Imagine playing a video game and getting a lesson on the dangers of phishing scams.

The secret to setting records in video games is to go for oddly specific ones that nobody else is competing for. I recently decided to see how much physical damage I could get out of Qiqi, or more specifically, the passive damage that Aquila Favonia deals when Qiqi takes damage. This is the best I could manage. I can't find evidence that anybody else has done better from this very specific damage source, but would love to see that if it exists.

I won a prize in an in game photography contest with this post containing some accurate yet questionable puzzle solving advice:

Someone asked how the cat was last night so I may as well post the picture here too.

The new hardware for the coffee roaster that took 8 months to ship. Do you need 1000 measurements per second to roast coffee? No, but it opens up some possibilities and a 24 bit ADC is vastly preferable to some of the stuff I've used.

Everybody else can just give up now. This is peak video game fashion.

Owl collecting isn't as good as cat collecting, or naming every dog in the world, but it's still pretty good as far as entire game long side quests go.

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Getting the hang of combat in Tales of Arise. I like how I can find owls just often enough to give each party member a different set of animal ears.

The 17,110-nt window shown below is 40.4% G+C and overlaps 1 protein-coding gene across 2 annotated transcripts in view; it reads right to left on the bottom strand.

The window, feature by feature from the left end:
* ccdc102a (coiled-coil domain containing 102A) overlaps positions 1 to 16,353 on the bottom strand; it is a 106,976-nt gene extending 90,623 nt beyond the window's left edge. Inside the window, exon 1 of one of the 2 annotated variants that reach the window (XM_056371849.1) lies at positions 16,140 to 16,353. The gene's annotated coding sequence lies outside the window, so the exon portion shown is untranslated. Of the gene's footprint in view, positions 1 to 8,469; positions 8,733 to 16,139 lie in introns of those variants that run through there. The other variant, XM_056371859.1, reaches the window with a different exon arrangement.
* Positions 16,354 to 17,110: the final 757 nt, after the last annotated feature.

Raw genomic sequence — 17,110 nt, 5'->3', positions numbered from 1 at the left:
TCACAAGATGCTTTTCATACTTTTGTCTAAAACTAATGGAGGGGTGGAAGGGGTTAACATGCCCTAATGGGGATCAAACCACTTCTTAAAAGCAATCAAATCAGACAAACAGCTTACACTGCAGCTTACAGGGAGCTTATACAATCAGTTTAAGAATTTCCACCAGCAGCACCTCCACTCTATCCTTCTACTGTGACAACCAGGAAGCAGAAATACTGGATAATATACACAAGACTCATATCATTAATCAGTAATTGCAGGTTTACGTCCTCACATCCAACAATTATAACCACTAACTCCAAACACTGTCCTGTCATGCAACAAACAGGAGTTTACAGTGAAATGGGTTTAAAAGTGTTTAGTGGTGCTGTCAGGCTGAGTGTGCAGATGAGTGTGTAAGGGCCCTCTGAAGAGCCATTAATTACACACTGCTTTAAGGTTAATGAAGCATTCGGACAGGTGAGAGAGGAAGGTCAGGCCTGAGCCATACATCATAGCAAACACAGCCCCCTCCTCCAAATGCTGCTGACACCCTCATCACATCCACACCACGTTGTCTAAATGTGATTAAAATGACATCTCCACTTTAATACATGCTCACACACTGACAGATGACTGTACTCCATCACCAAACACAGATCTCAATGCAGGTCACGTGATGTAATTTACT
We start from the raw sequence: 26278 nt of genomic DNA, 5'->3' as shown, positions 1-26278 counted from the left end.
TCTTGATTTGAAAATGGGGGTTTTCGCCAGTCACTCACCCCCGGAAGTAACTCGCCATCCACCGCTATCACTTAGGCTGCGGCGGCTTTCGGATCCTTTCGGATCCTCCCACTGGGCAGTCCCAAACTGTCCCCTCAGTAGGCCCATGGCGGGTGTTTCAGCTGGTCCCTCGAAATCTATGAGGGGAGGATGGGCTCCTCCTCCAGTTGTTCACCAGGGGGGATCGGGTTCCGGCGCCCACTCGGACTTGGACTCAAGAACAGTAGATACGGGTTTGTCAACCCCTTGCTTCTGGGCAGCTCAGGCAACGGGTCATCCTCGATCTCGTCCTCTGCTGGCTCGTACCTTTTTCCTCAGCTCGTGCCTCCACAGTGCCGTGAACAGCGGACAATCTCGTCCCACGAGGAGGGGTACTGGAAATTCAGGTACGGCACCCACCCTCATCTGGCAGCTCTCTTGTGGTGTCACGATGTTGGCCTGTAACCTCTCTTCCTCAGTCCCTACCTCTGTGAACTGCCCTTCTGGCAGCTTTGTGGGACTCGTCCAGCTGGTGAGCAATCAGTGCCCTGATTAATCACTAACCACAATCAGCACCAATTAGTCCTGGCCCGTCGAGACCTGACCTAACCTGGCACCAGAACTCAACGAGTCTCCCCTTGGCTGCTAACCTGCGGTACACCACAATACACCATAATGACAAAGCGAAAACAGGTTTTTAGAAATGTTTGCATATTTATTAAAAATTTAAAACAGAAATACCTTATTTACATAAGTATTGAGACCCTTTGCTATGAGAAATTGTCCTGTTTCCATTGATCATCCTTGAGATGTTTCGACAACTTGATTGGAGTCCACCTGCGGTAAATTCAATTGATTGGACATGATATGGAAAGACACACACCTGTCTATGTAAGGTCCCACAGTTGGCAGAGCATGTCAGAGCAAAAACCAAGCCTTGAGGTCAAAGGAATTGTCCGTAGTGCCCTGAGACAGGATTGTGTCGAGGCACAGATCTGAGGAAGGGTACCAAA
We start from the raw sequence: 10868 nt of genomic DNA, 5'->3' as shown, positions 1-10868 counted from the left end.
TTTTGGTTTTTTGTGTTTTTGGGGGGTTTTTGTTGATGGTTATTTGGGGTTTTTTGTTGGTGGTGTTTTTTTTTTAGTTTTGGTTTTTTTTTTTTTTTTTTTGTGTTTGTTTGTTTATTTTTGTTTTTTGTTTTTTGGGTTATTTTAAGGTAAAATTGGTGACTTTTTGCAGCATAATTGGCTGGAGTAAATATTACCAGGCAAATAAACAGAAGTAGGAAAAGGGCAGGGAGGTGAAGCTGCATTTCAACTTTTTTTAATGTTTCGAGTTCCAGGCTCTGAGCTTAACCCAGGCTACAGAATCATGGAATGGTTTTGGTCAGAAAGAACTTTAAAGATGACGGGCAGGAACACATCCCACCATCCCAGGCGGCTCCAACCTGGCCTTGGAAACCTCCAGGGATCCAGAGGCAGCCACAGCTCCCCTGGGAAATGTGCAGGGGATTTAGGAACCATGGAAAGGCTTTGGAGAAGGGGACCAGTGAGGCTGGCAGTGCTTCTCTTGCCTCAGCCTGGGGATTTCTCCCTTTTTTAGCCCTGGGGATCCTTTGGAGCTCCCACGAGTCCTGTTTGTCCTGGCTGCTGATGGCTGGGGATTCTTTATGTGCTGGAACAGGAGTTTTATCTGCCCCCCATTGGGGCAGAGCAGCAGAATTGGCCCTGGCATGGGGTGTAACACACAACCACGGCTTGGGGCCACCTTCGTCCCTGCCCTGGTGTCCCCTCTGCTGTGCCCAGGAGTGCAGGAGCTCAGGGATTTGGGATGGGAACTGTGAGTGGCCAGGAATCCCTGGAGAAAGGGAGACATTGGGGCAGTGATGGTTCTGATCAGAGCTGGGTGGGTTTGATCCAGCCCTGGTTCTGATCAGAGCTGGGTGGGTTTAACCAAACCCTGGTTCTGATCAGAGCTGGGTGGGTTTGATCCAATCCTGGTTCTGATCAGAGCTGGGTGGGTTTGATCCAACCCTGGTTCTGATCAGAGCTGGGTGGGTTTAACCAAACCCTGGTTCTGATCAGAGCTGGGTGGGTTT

Within the past week I've somehow managed to win prizes in two contests for photographs taken from within . It's only primogems worth another 3.75 wishes, but given that I would have taken the photos and made the posts anyway, that's worth the effort of sticking an extra tag on the posts.

People on hoyolab are freaking out about my old pyro Qiqi again.

A couple recent game screenshots that I think might make nice desktop wallpapers if anybody wants those.

Extra annotations on the previous set of graphs I posted. The old version was made in LibreOffice while this one is mostly my own code but the larger sized text was plopped in with The GIMP.

Some example data that I pulled together for an upcoming coffee roasting class. The top section shows the temperature of the coffee and inlet air, from which you can get a good sense of the control strategy in play. Below that is rate of change of the coffee temperature. Then below that is a visual spectrum (roaster camera) approximation of the Agtron gourmet scale roast level over time which isn't saturated out of range at the start because this is a decaf coffee which already starts out brown.

I'm working with another person on developing and delivering a new coffee roasting class for this event. This is reliably my favorite trade event to get out to and am looking forward to having some good conversations. Early bird discount is coming to an end soon. I'd mention CRG and SCA by handles, but I don't think they're on fedi.

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